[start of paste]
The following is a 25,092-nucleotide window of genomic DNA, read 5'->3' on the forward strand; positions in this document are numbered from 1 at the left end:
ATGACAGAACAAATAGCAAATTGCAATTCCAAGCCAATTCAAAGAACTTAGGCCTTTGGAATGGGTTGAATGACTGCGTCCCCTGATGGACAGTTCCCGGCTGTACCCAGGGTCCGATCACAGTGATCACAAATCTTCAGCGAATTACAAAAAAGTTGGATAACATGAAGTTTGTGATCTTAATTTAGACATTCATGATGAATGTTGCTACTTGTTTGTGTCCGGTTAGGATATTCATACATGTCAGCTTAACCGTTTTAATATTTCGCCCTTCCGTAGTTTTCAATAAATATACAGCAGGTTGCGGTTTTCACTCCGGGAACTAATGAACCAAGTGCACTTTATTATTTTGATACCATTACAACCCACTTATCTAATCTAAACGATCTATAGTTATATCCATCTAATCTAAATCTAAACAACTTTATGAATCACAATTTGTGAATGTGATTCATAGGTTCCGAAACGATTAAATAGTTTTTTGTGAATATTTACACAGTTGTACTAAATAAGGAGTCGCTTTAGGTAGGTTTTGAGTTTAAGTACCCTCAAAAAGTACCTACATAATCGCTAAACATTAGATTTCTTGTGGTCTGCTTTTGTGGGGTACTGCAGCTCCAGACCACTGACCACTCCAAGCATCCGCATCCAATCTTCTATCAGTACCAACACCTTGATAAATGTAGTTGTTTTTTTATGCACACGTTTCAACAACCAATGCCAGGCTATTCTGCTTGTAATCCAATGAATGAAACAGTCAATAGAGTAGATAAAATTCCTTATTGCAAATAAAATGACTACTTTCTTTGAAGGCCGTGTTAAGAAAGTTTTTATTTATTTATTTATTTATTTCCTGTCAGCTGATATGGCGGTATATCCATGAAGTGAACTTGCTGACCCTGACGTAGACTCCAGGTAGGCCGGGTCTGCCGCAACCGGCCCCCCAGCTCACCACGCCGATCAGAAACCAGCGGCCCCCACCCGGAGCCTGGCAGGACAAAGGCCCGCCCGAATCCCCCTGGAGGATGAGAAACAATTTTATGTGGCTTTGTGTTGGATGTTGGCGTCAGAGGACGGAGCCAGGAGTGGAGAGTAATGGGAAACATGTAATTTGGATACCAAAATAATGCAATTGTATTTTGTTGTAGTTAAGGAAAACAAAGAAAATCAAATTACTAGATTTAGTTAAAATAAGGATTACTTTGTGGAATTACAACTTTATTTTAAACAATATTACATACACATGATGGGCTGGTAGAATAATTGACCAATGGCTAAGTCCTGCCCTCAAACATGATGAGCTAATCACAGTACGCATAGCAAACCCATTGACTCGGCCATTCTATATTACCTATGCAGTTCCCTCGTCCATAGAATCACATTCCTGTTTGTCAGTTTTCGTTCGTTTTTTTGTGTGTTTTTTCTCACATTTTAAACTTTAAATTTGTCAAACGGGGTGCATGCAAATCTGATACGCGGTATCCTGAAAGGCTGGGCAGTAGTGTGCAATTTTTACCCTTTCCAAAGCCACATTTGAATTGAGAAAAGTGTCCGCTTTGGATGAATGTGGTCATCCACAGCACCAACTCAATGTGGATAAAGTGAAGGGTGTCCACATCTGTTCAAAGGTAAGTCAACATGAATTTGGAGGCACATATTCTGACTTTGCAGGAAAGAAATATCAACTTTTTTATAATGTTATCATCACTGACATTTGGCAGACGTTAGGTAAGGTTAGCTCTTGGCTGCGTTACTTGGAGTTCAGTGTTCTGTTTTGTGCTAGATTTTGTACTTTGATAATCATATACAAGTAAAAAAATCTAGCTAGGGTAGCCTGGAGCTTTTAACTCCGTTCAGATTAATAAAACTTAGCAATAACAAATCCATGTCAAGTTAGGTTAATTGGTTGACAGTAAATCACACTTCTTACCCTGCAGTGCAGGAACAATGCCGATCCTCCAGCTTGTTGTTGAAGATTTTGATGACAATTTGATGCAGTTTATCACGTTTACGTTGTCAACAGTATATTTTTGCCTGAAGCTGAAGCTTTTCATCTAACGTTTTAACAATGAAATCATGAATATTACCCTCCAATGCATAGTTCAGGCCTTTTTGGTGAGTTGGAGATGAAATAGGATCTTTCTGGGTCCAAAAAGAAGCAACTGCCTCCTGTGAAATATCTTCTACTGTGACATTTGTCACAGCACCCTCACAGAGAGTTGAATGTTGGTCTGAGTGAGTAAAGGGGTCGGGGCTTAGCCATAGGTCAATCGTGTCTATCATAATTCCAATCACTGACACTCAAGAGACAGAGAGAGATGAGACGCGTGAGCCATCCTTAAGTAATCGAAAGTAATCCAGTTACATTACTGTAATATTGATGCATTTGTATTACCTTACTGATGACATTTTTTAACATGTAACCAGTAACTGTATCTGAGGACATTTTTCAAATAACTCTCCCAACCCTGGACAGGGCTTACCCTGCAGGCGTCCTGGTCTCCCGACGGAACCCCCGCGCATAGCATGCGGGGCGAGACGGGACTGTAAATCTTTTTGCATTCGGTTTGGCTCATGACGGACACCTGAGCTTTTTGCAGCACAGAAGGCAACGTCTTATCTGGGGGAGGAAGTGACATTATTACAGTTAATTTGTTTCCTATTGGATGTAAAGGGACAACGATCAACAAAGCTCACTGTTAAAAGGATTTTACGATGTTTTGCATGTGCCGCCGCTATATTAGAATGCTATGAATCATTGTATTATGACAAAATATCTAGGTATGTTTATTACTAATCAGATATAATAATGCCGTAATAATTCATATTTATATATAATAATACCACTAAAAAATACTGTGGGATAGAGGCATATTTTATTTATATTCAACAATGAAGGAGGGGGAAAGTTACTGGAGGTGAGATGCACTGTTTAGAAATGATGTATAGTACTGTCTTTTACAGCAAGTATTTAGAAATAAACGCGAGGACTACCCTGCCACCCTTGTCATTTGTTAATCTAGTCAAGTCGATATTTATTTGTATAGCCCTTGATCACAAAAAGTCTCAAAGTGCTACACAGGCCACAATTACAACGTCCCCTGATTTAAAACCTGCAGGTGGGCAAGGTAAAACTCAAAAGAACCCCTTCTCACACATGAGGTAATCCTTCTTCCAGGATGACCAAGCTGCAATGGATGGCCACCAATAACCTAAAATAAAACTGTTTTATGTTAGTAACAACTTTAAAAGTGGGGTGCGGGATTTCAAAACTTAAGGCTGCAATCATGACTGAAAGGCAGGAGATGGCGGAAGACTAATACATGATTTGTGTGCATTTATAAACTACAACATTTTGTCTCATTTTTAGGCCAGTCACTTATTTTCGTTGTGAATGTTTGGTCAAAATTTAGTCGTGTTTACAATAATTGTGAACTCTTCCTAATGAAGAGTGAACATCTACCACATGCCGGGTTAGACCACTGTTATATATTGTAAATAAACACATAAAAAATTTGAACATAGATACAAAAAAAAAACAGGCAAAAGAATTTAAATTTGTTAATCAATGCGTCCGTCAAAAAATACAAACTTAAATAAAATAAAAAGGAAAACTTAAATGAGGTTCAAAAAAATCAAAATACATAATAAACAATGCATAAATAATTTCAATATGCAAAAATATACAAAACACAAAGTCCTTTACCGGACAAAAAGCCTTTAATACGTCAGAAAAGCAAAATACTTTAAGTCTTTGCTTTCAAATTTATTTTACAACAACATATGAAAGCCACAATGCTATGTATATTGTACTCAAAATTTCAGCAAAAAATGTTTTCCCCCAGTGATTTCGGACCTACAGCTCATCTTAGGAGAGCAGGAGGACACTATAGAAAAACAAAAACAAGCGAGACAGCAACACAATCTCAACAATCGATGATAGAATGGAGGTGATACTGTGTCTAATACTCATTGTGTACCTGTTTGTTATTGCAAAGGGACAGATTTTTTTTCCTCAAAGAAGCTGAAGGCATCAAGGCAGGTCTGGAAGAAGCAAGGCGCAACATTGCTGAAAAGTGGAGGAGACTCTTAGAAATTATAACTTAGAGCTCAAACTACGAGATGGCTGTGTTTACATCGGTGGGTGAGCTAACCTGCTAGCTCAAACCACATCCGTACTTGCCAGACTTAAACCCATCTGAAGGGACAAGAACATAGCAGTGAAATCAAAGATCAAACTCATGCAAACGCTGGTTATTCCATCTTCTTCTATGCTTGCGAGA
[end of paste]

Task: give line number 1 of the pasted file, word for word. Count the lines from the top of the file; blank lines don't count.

The following is a 25,092-nucleotide window of genomic DNA, read 5'->3' on the forward strand; positions in this document are numbered from 1 at the left end: